By Steven T. Usdin
September 4, 2018

Maria Butina is sitting alone in a cell in a federal prison in Alexandria, Va., awaiting trial for charges that she failed to register as a foreign agent. The 29-year-old Russian exchange student has been compared to the Russian sleeper agent Anna Chapman, who was arrested in 2010, but her case bears even more similarity to earlier dramas.

An FBI affidavit accuses Butina of trying to establish “back channels” that would allow the Russian government to influence American politicians and government officials. The accusations evoke memories of the Cold War — and of a period when “back channel” was not a pejorative term, as the U.S. and Soviet governments leaned on journalists, undercover spies and private individuals to carry messages between the White House and the Kremlin.

But just because back channels were more accepted at that time, that doesn’t mean they were a good idea. Two back channels that operated in Washington during the Cuban Missile Crisis — which we now know about thanks to since-declassified files and the writings of those who were involved — illustrate the potential benefits, as well as the perils, of using individuals with ties to foreign intelligence services to sidestep official channels.

One of the back channels that carried messages between the Kremlin and the White House during the face-off in the Caribbean was established a decade earlier, in the spring of 1951, when Frank Holeman, Washington correspondent for the New York Daily News, befriended a young, charming Russian journalist named Georgi Bolshakov. Bolshakov, an officer in the GRU, the Soviet military intelligence agency, was posing as a reporter for TASS, a Soviet news agency.

Vice President Richard Nixon, a friend of Holeman’s, encouraged the relationship. He knew he could use Holeman to send and receive messages to Bolshakov, whom he understood was in touch with the Kremlin. When Bolshakov’s TASS posting finished in 1955, he kept the back channel alive by introducing Holeman to another GRU officer who worked in the Soviet embassy. Holeman and his GRU counterpart relayed messages between Nixon and Nikita Khrushchev in 1958 that helped diffuse superpower tensions over Soviet attempts to take over West Berlin, even as many officials in Washington and Moscow feared those developments would spark World War III. The back channel also smoothed the path for Nixon to travel to Moscow, where he debated Nikita Khrushchev in front of television cameras.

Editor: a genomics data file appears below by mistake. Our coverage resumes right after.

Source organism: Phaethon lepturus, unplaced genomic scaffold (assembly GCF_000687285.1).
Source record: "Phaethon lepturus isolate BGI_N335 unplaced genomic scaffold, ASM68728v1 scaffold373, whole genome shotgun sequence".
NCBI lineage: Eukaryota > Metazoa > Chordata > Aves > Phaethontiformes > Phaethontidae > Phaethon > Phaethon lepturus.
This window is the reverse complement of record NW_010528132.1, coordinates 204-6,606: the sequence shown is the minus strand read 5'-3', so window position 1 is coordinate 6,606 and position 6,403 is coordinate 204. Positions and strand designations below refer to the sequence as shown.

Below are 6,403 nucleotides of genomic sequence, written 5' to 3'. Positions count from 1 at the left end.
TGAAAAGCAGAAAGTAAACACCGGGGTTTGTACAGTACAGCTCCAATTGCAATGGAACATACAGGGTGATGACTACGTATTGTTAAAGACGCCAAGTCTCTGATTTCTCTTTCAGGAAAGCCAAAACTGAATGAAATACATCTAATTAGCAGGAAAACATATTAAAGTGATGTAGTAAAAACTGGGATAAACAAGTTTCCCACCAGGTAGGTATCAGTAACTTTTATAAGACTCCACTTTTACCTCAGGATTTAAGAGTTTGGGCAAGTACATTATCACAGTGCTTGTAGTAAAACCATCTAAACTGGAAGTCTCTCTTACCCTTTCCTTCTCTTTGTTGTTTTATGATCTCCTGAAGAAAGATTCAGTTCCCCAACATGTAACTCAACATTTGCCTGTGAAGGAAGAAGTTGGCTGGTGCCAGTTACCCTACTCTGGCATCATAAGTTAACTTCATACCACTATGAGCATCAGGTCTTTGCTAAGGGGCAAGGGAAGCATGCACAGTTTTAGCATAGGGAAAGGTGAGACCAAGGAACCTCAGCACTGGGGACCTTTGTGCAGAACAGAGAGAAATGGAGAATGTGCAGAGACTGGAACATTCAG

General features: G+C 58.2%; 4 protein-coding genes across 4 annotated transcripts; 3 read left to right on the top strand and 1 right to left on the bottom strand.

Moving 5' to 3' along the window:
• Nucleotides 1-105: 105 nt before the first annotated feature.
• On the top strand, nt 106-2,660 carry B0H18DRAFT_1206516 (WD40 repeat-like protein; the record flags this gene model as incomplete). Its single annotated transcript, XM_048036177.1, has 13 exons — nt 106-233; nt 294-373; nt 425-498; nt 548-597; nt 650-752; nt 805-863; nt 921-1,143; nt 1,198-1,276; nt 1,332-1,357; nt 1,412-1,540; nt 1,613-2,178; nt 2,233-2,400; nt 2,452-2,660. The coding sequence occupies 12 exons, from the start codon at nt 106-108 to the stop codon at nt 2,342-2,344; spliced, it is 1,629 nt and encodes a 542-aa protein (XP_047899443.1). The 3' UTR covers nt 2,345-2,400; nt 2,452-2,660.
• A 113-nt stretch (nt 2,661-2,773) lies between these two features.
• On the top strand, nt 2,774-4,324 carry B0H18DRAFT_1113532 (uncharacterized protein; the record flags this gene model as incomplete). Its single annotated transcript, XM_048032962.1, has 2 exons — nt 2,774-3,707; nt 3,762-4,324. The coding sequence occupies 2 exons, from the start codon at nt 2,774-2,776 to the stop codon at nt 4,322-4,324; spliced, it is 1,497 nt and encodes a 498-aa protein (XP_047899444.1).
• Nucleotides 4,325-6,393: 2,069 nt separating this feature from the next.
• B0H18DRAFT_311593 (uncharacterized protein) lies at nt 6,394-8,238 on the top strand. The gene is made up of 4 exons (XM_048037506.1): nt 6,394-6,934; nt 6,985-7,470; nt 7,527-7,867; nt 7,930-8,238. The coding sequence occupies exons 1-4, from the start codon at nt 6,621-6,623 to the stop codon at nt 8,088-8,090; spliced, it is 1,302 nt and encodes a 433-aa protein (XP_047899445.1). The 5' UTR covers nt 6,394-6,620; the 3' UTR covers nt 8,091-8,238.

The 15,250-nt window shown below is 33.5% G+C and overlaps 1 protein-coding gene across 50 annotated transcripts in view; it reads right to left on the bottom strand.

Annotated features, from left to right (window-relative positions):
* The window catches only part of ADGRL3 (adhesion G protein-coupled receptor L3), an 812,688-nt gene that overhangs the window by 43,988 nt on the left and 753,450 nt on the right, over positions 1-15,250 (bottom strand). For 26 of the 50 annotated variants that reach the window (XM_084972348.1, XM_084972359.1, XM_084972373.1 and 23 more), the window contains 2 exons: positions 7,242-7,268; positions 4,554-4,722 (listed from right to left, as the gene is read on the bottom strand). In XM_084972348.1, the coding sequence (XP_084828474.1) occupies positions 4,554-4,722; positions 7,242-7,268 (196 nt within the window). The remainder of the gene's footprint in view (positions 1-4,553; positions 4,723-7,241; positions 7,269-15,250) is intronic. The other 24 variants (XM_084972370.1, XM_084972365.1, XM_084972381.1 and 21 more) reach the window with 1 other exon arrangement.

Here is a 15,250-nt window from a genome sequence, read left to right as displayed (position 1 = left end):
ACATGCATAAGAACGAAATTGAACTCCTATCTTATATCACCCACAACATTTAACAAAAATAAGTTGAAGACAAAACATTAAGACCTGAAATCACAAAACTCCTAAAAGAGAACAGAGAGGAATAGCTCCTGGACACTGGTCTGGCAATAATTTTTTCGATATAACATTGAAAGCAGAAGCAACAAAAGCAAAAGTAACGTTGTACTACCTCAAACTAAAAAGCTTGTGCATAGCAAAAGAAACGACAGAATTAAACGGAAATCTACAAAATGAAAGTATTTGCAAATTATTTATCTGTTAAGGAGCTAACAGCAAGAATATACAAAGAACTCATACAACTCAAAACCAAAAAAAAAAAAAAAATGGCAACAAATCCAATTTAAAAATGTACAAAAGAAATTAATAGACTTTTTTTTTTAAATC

When Bolshakov returned to Washington in 1959, this time as press attaché, he resumed his friendship with Holeman. Their relationship, and their roles as unofficial intermediaries between the White House and the Kremlin, intensified during the Kennedy administration. At first Holeman served as an intermediary, conveying messages between Attorney General Robert F. Kennedy and Bolshakov. In May 1961, Holeman introduced the Soviet spy to the President’s brother and confidant.

RFK immediately bonded with Bolshakov. They held more than 40 meetings over 15 months – the number isn’t known because most were not recorded on Kennedy’s official calendar, and he took no notes about the freewheeling exchanges. Robert Kennedy introduced Bolshakov to the President. The Kennedy brothers treated Bolshakov as a friend, and were convinced that lowering their guard and communicating openly with him, and implicitly through him to Khrushchev, would help thaw the Cold War. They brushed off warnings from the FBI that they were dealing with a professional intelligence officer.

Although he liked and respected the Kennedys, Bolshakov never forgot that he was a GRU Colonel. Bolshakov was playing a part, and the script had been written in Moscow. His words and demeanor were calibrated to validate John Kennedy’s instinct that the narrow-minded cynicism of cold warriors was to blame for poor relations with the USSR.

In August 1962, President Kennedy summoned Bolshakov to the White House and told him that to lower tensions he had ordered the U.S. military to stop aerial inspections of Soviet ships headed to Cuba. Bolshakov flew to Russia the next day and personally briefed Khrushchev. (He would also later tell a wider audience about his experiences, in an article published in the Russian newspaper Novoye Vremya in 1989.)